Evacuation orders issued in Nevada as Caldor fire moves toward Lake Tahoe
While the Caldor fire continues to threaten South Lake Tahoe, it is also taking aim at Nevada, prompting new evacuation orders Tuesday afternoon.
Nevada Gov. Steve Sisolak on Monday declared a state of emergency “in the anticipation of the fire crossing from California into the state of Nevada in the coming days,” his office said.
“We are asking residents to say vigilant, pay attention to emergency phone alerts and have a plan in place for potential evacuations,” officials said.
By late Tuesday afternoon, new evacuation orders came through for the mountain areas just past the state line, including Kingsbury at the top of Daggett Summit. There, half a dozen sheriffs deputies in safety vests began a door-to-door notification as most residents packed their cars and headed out.
Ryan Guest was filling his red Toyota 4Runner with clothes in garbage bags and bins. He returned from Cabo San Lucas only a few weeks ago but is now heading back on the road to San Diego, where he has family.
“It’s not worth it,” he said of the risk of staying.
The Caldor fire is moving toward Nevada, prompting evacuations, while firefighters in the South Lake Tahoe area try to “herd” flames away from homes and structures.
Many residents from Tahoe and nearby areas had already piled into the evacuation center at Douglas County Community Center in Gardnerville, Nev., not far from the state line. Ash fell from a yellow sky Tuesday and blanketed the parking lot.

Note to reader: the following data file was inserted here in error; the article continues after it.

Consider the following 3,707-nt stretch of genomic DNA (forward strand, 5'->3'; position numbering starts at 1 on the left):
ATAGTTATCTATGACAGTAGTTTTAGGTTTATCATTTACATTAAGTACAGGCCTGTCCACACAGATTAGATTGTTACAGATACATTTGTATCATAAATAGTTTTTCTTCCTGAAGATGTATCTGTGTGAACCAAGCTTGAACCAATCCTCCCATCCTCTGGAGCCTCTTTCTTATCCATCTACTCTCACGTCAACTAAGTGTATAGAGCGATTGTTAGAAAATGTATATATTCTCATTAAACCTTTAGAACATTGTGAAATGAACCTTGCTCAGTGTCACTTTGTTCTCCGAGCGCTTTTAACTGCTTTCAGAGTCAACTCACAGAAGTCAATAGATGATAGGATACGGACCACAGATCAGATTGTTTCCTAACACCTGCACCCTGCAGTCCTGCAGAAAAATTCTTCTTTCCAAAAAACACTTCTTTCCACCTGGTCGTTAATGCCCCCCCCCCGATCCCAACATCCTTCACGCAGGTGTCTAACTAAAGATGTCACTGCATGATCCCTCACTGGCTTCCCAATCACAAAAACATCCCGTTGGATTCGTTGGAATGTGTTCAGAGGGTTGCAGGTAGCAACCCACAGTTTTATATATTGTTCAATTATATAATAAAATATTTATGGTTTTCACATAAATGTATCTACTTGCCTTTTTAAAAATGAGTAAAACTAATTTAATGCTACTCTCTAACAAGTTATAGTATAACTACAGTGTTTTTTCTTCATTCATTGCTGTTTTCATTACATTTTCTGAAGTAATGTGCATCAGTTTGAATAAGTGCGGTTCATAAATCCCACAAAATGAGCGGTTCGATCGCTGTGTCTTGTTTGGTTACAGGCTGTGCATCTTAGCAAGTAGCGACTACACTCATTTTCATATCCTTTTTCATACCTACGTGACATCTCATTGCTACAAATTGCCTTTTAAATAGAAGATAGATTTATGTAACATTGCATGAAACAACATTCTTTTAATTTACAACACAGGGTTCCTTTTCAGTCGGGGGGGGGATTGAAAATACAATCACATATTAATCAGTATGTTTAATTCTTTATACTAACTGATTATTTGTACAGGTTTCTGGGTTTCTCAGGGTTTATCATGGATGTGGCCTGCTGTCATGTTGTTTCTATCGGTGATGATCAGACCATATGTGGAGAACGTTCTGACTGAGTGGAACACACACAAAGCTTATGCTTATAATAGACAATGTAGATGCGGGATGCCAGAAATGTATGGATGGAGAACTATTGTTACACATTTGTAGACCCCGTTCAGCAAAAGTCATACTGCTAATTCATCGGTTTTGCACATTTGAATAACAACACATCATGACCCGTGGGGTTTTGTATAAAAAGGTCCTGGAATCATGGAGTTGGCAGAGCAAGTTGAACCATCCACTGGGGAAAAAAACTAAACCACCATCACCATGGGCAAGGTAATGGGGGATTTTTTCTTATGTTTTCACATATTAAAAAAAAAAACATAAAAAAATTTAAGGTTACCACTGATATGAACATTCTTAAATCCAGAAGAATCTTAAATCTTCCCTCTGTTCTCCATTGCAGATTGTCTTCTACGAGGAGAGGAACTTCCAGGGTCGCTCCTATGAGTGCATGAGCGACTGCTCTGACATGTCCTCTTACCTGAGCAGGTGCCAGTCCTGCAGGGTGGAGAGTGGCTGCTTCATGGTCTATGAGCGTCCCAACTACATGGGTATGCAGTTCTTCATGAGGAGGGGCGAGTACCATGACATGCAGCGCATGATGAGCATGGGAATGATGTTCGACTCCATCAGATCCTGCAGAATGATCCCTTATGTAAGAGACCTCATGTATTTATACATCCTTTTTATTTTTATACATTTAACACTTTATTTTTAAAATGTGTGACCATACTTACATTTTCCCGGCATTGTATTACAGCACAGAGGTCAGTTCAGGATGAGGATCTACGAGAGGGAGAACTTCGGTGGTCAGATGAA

It fell on the dozens of cars and RVs owned by nearby residents who were forced to evacuate their homes as the Caldor fire approached the Lake Tahoe Basin and threatened to move east.
Standing near three tents set up at the edge of the evacuation center’s parking lot, Rick and Lee Wright, who are ski instructors at Heavenly Mountain Resort, said they had never been evacuated from their home before.
“I didn’t think it could happen,” Rick Wright, 60, said. “I thought they would throw an army in there to stop it from getting to Tahoe, but it became real Sunday night, you know?”
For days the Caldor fire had been moving toward the popular ski resort town. Black smoke billowed out of the fire as it burned acres of forest trees. Wright said it was “dead calm” on Sunday night. There were no winds, just smoke. Then came the evacuation warning.